THE SIXTEENTH SUNDAY AFTER PENTECOST
MATTHEW 20: 1-16
“For the kingdom of heaven is like a landowner who went out early in the morning to hire workers for his vineyard. He agreed to pay them a denarius[a] for the day and sent them into his vineyard.
“About nine in the morning he went out and saw others standing in the marketplace doing nothing. He told them, ‘You also go and work in my vineyard, and I will pay you whatever is right.’ So they went.
“He went out again about noon and about three in the afternoon and did the same thing. About five in the afternoon he went out and found still others standing around. He asked them, ‘Why have you been standing here all day long doing nothing?’
“‘Because no one has hired us,’ they answered.
“He said to them, ‘You also go and work in my vineyard.’
“When evening came, the owner of the vineyard said to his foreman, ‘Call the workers and pay them their wages, beginning with the last ones hired and going on to the first.’
“The workers who were hired about five in the afternoon came and each received a denarius. So when those came who were hired first, they expected to receive more. But each one of them also received a denarius. When they received it, they began to grumble against the landowner. ‘These who were hired last worked only one hour,’ they said, ‘and you have made them equal to us who have borne the burden of the work and the heat of the day.’
“But he answered one of them, ‘I am not being unfair to you, friend. Didn’t you agree to work for a denarius? Take your pay and go. I want to give the one who was hired last the same as I gave you. Don’t I have the right to do what I want with my own money? Or are you envious because I am generous?’
“So the last will be first, and the first will be last.”
My most physically challenging job was delivering appliances for sears one summer in the district of Columbia.
First, in the summer, dc is oppressively hot and humid.
Second, most deliveries included taking out old appliances. Leaky, broken-down appliances.
Third, too many deliveries involved narrow back-breaking staircases.
And fourth, appliances were really heavy back in 1970.
So, if I had spent eight hours delivering appliances in terrible conditions and the guy who is hired for the eighth hour is paid the same as me, I’m going to be upset.
As would every one of us.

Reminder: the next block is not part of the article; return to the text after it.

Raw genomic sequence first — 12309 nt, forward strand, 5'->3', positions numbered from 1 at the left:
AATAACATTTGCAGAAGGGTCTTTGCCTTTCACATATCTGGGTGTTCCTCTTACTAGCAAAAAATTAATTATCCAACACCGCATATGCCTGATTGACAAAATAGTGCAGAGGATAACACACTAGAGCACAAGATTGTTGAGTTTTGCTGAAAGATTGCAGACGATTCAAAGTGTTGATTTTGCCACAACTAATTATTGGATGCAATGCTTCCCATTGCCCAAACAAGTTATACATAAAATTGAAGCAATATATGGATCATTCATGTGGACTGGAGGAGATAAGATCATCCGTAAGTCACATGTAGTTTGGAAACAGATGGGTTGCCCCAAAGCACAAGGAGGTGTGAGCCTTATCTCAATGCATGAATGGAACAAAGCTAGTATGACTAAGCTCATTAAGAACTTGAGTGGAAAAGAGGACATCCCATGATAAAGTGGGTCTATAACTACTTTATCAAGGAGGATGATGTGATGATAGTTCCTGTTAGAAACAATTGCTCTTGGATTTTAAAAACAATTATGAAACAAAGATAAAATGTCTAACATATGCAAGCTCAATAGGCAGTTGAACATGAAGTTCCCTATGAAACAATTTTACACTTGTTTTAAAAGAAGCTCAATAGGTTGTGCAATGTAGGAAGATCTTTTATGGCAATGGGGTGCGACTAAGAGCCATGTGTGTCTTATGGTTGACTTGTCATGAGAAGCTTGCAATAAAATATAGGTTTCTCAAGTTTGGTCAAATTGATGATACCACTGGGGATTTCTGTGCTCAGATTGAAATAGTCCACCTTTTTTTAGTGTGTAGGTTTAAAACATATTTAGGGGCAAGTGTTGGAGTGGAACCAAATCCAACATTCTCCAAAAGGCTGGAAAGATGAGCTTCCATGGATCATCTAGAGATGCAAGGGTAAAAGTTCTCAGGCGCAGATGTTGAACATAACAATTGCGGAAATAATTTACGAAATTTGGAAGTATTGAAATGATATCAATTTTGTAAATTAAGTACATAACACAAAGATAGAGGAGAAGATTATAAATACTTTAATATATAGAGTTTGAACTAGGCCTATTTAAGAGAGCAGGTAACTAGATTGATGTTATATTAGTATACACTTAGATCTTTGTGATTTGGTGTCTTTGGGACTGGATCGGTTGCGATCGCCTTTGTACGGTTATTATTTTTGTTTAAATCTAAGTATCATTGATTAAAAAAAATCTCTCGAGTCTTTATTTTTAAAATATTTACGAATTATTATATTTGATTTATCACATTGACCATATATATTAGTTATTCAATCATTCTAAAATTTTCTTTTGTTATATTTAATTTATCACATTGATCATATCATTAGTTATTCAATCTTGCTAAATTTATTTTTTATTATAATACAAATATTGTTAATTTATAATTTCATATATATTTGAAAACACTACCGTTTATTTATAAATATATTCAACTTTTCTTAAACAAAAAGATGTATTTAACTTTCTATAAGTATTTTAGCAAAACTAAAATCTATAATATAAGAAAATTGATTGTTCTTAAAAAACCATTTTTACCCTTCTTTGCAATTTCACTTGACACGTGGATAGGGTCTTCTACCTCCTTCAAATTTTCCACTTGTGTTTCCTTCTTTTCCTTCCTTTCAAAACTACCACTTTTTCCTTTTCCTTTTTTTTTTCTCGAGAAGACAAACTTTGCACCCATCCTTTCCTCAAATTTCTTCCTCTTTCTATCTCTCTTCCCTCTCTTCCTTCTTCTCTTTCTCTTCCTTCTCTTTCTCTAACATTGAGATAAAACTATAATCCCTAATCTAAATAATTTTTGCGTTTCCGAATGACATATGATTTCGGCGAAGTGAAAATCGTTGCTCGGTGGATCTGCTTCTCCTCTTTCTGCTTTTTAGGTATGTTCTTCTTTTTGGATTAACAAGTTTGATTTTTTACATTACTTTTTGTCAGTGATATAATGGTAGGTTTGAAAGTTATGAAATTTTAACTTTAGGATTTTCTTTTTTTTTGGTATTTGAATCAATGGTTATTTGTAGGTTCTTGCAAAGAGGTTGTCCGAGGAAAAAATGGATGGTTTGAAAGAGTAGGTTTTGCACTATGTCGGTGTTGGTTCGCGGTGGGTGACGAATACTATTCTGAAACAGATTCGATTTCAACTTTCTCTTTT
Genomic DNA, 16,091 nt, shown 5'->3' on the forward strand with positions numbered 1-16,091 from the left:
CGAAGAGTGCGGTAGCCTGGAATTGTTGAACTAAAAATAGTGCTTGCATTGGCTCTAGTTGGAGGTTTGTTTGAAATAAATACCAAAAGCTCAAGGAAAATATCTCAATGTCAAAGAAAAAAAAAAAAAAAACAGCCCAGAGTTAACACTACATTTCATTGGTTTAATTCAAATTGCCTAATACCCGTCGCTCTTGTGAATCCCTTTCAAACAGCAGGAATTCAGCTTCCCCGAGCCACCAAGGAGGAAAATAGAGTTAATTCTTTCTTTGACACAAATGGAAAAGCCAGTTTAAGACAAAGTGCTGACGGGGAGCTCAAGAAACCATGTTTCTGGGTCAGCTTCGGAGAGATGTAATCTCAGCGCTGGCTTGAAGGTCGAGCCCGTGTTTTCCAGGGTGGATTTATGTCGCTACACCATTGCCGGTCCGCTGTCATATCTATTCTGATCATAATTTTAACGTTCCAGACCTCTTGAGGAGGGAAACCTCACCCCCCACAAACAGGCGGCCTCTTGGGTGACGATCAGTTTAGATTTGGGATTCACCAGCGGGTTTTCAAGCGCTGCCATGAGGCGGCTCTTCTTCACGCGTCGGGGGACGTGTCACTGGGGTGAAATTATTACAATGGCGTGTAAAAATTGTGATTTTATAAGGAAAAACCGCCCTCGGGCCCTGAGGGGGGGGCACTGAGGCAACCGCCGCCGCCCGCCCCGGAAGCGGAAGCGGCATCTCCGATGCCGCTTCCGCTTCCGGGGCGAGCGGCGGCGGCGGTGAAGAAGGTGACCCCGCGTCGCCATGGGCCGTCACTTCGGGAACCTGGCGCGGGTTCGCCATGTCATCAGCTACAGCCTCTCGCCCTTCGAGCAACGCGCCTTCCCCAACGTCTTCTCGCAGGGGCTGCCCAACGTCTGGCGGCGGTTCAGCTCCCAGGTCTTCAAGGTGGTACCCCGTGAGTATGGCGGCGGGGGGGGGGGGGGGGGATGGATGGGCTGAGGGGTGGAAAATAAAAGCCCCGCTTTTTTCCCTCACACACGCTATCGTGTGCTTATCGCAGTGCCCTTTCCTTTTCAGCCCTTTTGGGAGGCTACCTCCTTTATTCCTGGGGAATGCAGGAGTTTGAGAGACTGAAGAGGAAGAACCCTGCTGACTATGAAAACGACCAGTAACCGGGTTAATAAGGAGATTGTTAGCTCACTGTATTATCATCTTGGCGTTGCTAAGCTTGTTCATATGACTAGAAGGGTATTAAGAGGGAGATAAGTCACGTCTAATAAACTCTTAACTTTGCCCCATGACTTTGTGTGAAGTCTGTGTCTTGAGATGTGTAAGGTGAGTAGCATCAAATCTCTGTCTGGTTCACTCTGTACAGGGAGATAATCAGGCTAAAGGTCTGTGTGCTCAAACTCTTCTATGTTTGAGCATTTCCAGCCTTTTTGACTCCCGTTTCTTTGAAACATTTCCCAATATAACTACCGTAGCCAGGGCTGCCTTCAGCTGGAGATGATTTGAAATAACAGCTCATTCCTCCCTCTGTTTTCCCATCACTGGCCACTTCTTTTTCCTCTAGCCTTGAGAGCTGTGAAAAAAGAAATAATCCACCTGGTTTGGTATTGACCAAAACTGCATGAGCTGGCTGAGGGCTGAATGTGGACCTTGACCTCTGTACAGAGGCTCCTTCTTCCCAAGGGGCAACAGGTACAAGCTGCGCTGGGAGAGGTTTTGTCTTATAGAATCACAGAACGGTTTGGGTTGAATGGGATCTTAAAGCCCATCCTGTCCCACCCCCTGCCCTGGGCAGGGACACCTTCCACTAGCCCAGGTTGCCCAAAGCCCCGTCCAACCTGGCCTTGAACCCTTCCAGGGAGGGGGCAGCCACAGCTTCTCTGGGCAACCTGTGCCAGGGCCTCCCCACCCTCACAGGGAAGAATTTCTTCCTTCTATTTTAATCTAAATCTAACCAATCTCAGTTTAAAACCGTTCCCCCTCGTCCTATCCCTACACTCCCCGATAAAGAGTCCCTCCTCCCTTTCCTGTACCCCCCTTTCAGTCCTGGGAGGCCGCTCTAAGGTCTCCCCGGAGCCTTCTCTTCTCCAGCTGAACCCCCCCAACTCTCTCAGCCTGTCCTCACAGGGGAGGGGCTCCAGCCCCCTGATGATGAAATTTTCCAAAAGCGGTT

Fair is fair, right? And we have rights. And we deserve what we deserve.
Just think of all the attorney commercials that tell us they will fight for our rights; fight for what we deserve.
A school hands out free turkeys at thanksgiving and people want to know where are the sides?
An artist friend of mine hires a young man to mentor and to help out around his gallery and the kid quits after the second day because he isn’t going to sweep floors, even though the artist had done it for years.
We’re entitled. We deserve better. Things need to fair, according to our standards.
I hate to say it, but often churches are the worst.
A woman in my first congregation quit coming to worship because a first-time visitor happened to sit in her spot in the pew. That was her seat!
I don’t know how many times I’ve been told, “pastor I was here before you came, and I’ll be here after you’re gone.” Which generally means “don’t cross me.”
Or the number of people who say, “this is my church” which usually means they deserve special treatment in some way.
How many Karen’s are there who tell people of color they don’t belong in their own neighborhoods or act as though it is their job to police public spaces.
How many teachers, administrators, and coaches have to deal with parents who believe their child deserves special treatment?
We’re immersed in a narcissistic culture where we are all entitled.
And so, who among us would stand for someone to be paid the same wage for doing far less work?
This is called an economy of merit. That is, we base our worth on accomplishment, achievement, performance, appearance, status, or worthiness of some sort.
From the time we are children, we are rated on our performance:
Are we good enough to make the sports team?
How good are our grades?
Are we in with the cool kids?
Did we do our chores around the house and did we do them well?
There’s nothing wrong with living according to certain standards and an economy of merit except when it comes to the spiritual life.